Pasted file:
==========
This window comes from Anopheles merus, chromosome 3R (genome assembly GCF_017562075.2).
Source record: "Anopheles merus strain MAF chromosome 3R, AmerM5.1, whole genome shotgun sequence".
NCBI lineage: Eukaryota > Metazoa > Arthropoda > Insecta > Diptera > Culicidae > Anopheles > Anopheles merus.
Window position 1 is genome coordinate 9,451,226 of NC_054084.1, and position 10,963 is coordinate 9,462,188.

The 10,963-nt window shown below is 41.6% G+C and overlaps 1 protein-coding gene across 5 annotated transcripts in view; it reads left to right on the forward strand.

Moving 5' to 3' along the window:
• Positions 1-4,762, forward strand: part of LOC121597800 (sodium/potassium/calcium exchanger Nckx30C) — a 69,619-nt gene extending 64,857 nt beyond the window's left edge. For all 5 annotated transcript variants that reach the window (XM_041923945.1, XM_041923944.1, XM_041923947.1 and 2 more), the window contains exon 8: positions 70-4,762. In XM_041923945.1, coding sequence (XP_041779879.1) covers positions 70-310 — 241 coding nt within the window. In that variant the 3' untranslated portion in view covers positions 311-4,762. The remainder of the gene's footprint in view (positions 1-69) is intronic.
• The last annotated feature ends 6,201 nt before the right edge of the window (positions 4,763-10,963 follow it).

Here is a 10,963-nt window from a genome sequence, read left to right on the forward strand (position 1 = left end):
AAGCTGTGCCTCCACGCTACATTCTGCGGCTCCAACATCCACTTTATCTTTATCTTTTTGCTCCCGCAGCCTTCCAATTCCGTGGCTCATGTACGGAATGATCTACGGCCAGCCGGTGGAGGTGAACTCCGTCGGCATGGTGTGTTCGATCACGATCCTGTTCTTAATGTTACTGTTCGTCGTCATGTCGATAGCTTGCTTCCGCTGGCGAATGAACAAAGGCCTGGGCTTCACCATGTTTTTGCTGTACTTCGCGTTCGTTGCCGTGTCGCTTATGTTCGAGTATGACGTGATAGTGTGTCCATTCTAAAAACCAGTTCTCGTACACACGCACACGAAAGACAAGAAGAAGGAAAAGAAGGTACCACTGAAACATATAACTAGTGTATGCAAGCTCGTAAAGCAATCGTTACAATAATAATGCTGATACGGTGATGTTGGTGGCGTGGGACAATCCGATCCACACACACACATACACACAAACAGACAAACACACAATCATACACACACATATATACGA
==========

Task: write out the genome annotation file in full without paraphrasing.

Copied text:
This window comes from Anopheles merus, chromosome 3R (genome assembly GCF_017562075.2).
Source record: "Anopheles merus strain MAF chromosome 3R, AmerM5.1, whole genome shotgun sequence".
NCBI lineage: Eukaryota > Metazoa > Arthropoda > Insecta > Diptera > Culicidae > Anopheles > Anopheles merus.
Window position 1 is genome coordinate 9,451,226 of NC_054084.1, and position 10,963 is coordinate 9,462,188.

The 10,963-nt window shown below is 41.6% G+C and overlaps 1 protein-coding gene across 5 annotated transcripts in view; it reads left to right on the forward strand.

Moving 5' to 3' along the window:
• Positions 1-4,762, forward strand: part of LOC121597800 (sodium/potassium/calcium exchanger Nckx30C) — a 69,619-nt gene extending 64,857 nt beyond the window's left edge. For all 5 annotated transcript variants that reach the window (XM_041923945.1, XM_041923944.1, XM_041923947.1 and 2 more), the window contains exon 8: positions 70-4,762. In XM_041923945.1, coding sequence (XP_041779879.1) covers positions 70-310 — 241 coding nt within the window. In that variant the 3' untranslated portion in view covers positions 311-4,762. The remainder of the gene's footprint in view (positions 1-69) is intronic.
• The last annotated feature ends 6,201 nt before the right edge of the window (positions 4,763-10,963 follow it).

Here is a 10,963-nt window from a genome sequence, read left to right on the forward strand (position 1 = left end):
AAGCTGTGCCTCCACGCTACATTCTGCGGCTCCAACATCCACTTTATCTTTATCTTTTTGCTCCCGCAGCCTTCCAATTCCGTGGCTCATGTACGGAATGATCTACGGCCAGCCGGTGGAGGTGAACTCCGTCGGCATGGTGTGTTCGATCACGATCCTGTTCTTAATGTTACTGTTCGTCGTCATGTCGATAGCTTGCTTCCGCTGGCGAATGAACAAAGGCCTGGGCTTCACCATGTTTTTGCTGTACTTCGCGTTCGTTGCCGTGTCGCTTATGTTCGAGTATGACGTGATAGTGTGTCCATTCTAAAAACCAGTTCTCGTACACACGCACACGAAAGACAAGAAGAAGGAAAAGAAGGTACCACTGAAACATATAACTAGTGTATGCAAGCTCGTAAAGCAATCGTTACAATAATAATGCTGATACGGTGATGTTGGTGGCGTGGGACAATCCGATCCACACACACACATACACACAAACAGACAAACACACAATCATACACACACATATATACGA